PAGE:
Nov 16, 2016, by Nicole Knight, Rewire
"It’s very worrisome because it speaks to the level of anxiety in the United States," said Joyce Arthur, executive director of the Abortion Rights Coalition of Canada. "If you’re listening to the right-wing movement, anti-abortion is their top priority."
The stunning victory of President-elect Donald Trump crashed the website of Canada’s largest source of abortion care information, reflecting fears that a Trump administration will sharply curtail abortion access.
The website of Abortion Rights Coalition of Canada crashed for a few hours last Friday as news spread of Trump’s election upset, Joyce Arthur, executive director of the grassroots advocacy group, told Rewire.
Traffic on the abortion rights website increased by 7,200 percent two days after Trump’s election, reaching 181,780 hits on Thursday, compared to 2,486 hits the day before.
“It’s very worrisome because it speaks to the level of anxiety in the United States,” Arthur said. “If you’re listening to the right-wing movement, anti-abortion is their top priority.”
Trump, after waffling on abortion rights, staked an anti-choice position during the campaign. He went as far to say that people who ended their pregnancies should face “some form of punishment,” an assertion he later said meant that abortion providers should be punished.
When questioned Sunday during a CBS 60 Minutes interview about the consequences of overturning the landmark U.S. Supreme Court decision Roe v. Wade, Trump said abortion access would “go back to the states.”
“They’ll perhaps have to go, they’ll have to go to another state,” Trump said, implying that pregnant people could easily cross state lines for abortion care.
Abortion restrictions in states like Texas already force pregnant people to travel for abortion care, or to continue with an unplanned pregnancy because the cost of travel and lodging is beyond their means.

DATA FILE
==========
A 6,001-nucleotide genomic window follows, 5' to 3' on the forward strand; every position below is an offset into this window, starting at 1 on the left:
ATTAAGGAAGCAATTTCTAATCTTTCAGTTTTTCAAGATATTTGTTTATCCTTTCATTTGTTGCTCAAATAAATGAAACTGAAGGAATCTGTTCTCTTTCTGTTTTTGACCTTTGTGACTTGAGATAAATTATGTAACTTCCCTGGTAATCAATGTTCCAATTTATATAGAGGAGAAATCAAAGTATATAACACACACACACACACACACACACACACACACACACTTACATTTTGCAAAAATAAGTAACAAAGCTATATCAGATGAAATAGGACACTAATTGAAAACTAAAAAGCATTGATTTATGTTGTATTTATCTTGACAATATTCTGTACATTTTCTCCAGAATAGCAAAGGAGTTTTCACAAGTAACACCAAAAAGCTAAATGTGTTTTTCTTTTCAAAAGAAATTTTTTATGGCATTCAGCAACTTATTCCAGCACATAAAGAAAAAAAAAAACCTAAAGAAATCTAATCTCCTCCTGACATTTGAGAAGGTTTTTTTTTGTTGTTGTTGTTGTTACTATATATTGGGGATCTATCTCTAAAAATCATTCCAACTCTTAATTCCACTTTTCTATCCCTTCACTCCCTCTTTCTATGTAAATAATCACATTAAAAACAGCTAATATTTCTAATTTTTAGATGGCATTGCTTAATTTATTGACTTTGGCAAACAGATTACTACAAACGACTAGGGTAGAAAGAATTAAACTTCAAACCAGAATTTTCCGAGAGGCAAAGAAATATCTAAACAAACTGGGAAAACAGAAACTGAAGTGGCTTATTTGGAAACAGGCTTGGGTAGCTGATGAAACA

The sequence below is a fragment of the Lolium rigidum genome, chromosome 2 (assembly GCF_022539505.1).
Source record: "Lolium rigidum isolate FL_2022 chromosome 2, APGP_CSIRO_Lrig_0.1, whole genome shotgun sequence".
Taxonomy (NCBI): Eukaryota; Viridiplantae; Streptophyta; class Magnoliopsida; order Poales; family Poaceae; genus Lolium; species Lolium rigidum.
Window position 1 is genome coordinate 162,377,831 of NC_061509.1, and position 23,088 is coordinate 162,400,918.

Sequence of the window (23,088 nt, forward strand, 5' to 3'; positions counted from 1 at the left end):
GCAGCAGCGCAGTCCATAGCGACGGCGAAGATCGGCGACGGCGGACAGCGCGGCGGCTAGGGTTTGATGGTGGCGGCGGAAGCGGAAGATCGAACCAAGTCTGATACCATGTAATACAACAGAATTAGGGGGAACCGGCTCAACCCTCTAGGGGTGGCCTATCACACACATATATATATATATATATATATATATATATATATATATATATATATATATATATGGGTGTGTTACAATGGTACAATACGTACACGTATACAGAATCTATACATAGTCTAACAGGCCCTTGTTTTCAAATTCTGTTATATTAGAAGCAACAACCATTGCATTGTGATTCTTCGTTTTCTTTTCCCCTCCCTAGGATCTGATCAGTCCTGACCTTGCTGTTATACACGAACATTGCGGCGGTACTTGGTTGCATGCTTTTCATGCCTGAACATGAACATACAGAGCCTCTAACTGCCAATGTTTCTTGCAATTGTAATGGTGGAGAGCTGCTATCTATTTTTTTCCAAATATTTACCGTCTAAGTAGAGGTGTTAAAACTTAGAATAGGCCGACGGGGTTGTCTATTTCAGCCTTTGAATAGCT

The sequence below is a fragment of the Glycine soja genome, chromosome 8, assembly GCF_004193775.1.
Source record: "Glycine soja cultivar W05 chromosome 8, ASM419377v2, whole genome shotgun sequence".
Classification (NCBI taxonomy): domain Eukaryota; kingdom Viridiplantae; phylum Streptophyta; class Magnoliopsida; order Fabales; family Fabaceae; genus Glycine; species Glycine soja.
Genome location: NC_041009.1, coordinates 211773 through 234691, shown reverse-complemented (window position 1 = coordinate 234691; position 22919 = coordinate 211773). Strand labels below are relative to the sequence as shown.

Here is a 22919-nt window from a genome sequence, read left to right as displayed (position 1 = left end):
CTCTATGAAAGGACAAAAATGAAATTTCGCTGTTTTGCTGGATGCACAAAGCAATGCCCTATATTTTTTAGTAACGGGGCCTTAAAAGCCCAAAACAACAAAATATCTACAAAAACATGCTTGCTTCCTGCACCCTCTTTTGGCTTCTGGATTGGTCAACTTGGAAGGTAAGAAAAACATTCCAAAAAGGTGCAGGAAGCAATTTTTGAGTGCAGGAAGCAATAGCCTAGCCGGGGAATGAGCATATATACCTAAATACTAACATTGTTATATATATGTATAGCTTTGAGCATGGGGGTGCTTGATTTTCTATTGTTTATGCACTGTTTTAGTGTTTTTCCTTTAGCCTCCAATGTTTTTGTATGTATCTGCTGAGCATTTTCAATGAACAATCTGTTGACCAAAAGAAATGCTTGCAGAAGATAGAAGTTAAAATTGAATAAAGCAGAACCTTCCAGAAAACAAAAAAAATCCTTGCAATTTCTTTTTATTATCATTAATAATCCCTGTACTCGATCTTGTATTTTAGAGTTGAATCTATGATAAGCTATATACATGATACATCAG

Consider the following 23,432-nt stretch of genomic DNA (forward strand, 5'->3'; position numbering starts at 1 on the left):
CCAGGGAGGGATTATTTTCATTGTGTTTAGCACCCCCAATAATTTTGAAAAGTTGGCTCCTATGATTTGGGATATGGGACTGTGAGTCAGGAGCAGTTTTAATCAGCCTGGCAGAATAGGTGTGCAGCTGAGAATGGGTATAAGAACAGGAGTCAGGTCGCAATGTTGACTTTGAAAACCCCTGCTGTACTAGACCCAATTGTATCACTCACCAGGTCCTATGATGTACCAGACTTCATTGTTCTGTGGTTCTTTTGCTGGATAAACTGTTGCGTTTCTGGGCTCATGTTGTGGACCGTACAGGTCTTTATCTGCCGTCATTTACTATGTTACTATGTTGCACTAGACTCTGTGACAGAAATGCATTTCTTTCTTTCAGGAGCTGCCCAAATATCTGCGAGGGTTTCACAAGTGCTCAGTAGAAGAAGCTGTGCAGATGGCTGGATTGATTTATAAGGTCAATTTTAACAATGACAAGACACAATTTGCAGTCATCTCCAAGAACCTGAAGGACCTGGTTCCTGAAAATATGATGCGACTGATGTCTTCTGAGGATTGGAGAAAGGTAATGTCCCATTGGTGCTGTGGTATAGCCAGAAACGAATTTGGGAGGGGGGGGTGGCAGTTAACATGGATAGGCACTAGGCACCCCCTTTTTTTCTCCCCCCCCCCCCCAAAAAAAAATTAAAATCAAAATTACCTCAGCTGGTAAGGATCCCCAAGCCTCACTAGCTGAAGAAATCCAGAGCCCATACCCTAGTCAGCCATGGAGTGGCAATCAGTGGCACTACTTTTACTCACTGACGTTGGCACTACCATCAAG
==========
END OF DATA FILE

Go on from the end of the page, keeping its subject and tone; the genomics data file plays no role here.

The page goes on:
Arthur told Rewire that the top download on the website after the U.S. election was a list of Canadian abortion clinics. The website offers resources to locate abortion services at about 30 clinics and 70 or 80 hospitals across Canada, Arthur said.
Arthur said they also saw a surge in traffic after the election of President George W. Bush, but nothing like the sheer traffic volume following Trump’s victory.
With control of the White House and Congress, Republicans are expected to push a rash of new federal restrictions, such as bans on abortion procedures after 20 weeks’ gestation and legislation that would define a zygote as a person. These bills, if enacted, would face court challenges, as Rewire’s Jessica Mason Pieklo recently wrote, that could “put the issue of abortion rights squarely before the Roberts Court—one re-settled to a 5-4 conservative, anti-choice majority.”
The group’s Internet service provider warned her of the traffic surge around 11:30 p.m. Thursday, before the site crashed the following morning, Arthur said. November had already been an uncommonly busy month for the Abortion Rights Coalition.
“The average number of hits on the website is 60,000 per month,” Arthur said. “In November, so far, it’s 500,000.”
Trump acknowledged in campaign remarks that his plans to fill Supreme Court vacancies with abortion rights foes might usher in what amounts to a pre-Roe era in many states.
“Well, you go back to a position like they had where people will perhaps go to illegal places, but you have to ban it,” Trump told MSNBC’s Chris Matthews in March.
U.S. citizens who can afford the cost of the service, plus travel and lodging, have a few options to access abortion care in Canada, Arthur said. Canadian abortion clinics will accept U.S. patients, with the price of a typical first-trimester procedure running between $450 and $600 American dollars.
Arthur said patients can also self-refer to Canadian hospitals, where the cost of abortion care is typically three times higher than at a clinic. Abortion care is generally unavailable in Canada after 20 weeks’ gestation unless there is a lethal fetal abnormality.
Non-Canadian residents accounted for just seven of 33,931 abortions reported by Canadian hospitals in 2014, according to the Canadian Institute for Health Information (CIHI). Data for the number of abortions performed on non-residents at Canadian clinics is not provided by CIHI.
Trump’s election also crashed the Canadian immigration website last week as people in the United States searched for information on immigrating to the nation’s northern neighbor.